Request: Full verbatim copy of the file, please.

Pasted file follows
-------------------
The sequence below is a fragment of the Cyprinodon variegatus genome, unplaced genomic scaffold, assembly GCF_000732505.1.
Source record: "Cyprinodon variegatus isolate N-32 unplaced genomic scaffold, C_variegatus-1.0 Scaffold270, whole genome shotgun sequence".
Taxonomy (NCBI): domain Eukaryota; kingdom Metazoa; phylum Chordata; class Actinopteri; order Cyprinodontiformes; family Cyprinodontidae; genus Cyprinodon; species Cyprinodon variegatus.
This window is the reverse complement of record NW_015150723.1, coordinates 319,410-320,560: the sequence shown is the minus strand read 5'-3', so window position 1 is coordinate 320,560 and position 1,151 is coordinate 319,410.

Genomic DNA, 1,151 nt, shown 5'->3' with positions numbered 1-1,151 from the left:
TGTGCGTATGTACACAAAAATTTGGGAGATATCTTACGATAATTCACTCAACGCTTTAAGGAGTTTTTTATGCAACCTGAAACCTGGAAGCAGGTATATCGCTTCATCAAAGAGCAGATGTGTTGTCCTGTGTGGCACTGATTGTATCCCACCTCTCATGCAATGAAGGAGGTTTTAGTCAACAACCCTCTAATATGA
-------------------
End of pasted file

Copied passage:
The sequence below is a fragment of the Cyprinodon variegatus genome, unplaced genomic scaffold, assembly GCF_000732505.1.
Source record: "Cyprinodon variegatus isolate N-32 unplaced genomic scaffold, C_variegatus-1.0 Scaffold270, whole genome shotgun sequence".
Taxonomy (NCBI): domain Eukaryota; kingdom Metazoa; phylum Chordata; class Actinopteri; order Cyprinodontiformes; family Cyprinodontidae; genus Cyprinodon; species Cyprinodon variegatus.
This window is the reverse complement of record NW_015150723.1, coordinates 319,410-320,560: the sequence shown is the minus strand read 5'-3', so window position 1 is coordinate 320,560 and position 1,151 is coordinate 319,410.

Genomic DNA, 1,151 nt, shown 5'->3' with positions numbered 1-1,151 from the left:
TGTGCGTATGTACACAAAAATTTGGGAGATATCTTACGATAATTCACTCAACGCTTTAAGGAGTTTTTTATGCAACCTGAAACCTGGAAGCAGGTATATCGCTTCATCAAAGAGCAGATGTGTTGTCCTGTGTGGCACTGATTGTATCCCACCTCTCATGCAATGAAGGAGGTTTTAGTCAACAACCCTCTAATATGA